ChatterRecipe of the Month March 2010 – French Onion Soup

French Onion Soup

© Kurt Wilson

Here’s a classic seasonal soup recipe that is easy and will warm you through nicely on a cold winter’s day. I took this particular version from a favorite old cookery book of mine – Reader’s Digest’s The Cookery Year – in which the recipes are made from ingredients based on whatever is in season each month. This recipe serves 4 people.

1 – 1 ½ lbs nice large Onions

2 – 3 tablespoons Butter (unsalted)

2 pints Stock (chicken, beef or vegetable)

½ teaspoon Salt

1 oz Flour


4 thick slices French Bread (preferably stale)

4 oz Cheese (grated & preferably Gruyere)


Melt the Butter in a large saucepan and add the peeled and thinly sliced Onions. Cover and cook over low heat for about 15 minutes, then remove the cover and cook until they are golden brown, stirring occasionally. Be careful not to over-caramelize them, because if you burn them it will make the soup taste bitter, but you need them browned to give the soup its color. Stir in the Stock and Salt, and add Pepper to taste. Cover again and simmer for about 30 minutes. In a small bowl, mix the Flour with about ¼ cup Water until thoroughly blended. Add this mixture to the soup and stir until it comes back up to the boil. Simmer for a few minutes until the soup has thickened, then remove from heat.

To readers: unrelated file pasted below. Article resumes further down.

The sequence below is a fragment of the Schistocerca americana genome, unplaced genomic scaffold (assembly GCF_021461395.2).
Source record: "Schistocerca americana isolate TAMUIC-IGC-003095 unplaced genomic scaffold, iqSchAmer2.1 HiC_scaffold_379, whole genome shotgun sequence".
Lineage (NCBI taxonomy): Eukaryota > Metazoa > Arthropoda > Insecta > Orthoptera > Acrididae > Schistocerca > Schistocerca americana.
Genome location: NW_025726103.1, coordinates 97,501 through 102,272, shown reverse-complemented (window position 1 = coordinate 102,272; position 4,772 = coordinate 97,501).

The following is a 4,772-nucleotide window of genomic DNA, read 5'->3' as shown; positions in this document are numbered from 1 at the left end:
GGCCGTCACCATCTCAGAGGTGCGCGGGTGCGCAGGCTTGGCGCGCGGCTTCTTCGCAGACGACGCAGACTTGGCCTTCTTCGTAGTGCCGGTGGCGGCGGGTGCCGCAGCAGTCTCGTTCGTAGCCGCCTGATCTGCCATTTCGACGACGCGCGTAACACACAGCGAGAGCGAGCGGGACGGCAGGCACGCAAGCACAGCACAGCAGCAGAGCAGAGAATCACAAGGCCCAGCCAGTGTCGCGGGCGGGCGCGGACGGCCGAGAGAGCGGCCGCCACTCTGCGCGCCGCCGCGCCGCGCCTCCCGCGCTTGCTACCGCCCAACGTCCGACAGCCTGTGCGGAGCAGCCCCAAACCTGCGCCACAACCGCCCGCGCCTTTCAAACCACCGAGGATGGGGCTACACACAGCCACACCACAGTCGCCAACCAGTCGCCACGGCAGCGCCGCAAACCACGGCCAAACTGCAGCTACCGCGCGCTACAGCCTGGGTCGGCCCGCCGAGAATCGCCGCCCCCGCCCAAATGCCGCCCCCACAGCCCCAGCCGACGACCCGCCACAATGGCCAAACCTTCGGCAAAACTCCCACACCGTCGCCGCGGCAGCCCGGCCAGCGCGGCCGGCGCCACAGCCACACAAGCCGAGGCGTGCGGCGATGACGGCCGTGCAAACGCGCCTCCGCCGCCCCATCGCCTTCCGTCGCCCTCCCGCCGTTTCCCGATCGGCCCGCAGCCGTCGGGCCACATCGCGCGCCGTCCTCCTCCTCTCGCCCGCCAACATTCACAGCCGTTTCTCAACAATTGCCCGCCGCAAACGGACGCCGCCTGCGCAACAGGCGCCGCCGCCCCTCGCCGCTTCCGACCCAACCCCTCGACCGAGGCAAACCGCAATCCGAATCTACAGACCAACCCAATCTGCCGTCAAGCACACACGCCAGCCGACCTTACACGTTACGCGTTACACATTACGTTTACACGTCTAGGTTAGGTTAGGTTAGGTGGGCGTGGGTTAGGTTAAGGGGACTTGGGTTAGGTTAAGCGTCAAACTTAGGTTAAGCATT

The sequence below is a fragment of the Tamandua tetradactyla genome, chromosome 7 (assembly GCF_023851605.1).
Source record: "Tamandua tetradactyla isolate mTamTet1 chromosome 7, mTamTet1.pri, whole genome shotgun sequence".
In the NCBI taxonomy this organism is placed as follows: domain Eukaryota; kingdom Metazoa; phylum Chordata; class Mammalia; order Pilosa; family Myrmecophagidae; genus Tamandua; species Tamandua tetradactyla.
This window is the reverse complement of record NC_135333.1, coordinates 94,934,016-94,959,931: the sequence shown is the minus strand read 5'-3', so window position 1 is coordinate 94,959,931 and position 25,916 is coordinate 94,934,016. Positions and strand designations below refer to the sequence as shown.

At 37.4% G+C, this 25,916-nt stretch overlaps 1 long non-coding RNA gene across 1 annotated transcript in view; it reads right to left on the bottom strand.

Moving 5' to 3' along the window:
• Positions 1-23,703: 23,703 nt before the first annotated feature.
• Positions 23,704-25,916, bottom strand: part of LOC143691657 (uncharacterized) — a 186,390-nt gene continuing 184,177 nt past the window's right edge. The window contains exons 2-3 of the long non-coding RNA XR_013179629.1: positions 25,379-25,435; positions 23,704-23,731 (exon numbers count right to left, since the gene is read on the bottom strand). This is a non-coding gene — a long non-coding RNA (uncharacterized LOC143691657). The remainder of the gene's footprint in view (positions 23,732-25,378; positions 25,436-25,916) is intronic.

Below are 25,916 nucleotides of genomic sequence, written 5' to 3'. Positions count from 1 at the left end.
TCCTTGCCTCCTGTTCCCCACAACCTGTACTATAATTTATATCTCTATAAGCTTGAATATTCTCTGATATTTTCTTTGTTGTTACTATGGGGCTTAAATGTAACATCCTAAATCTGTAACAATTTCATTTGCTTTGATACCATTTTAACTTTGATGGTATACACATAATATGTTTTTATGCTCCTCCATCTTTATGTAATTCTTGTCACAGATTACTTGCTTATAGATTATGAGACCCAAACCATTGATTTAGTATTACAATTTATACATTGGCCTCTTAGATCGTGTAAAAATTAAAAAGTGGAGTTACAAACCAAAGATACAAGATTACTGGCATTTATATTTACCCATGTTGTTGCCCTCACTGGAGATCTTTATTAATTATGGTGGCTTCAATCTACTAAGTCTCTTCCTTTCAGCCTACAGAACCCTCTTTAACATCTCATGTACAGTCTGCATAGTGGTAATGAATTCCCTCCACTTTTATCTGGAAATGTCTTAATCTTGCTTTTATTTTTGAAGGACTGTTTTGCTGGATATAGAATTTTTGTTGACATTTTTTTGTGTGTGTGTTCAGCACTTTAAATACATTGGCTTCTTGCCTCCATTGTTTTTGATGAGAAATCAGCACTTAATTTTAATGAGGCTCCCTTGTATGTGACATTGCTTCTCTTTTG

You can finish the soup in a couple of ways. This recipe suggests buttering both sides of the Bread with some Butter, then cover one side with grated Cheese and bake on a baking sheet in a 350 degree oven until crisp. Serve the soup nice and hot in individual bowls and place a slice of the cheesy bread in each bowl. However, when I worked in a French restaurant years ago, we kept it simple by pressing a good handful of the grated cheese on to one side of each slice of bread, then we carefully put one in each soup bowl and placed them under the grill to melt the cheese until golden brown. Fresh bread tends to sink, so this is why it is better to use stale bread! Garnish with a little chopped Parsley.

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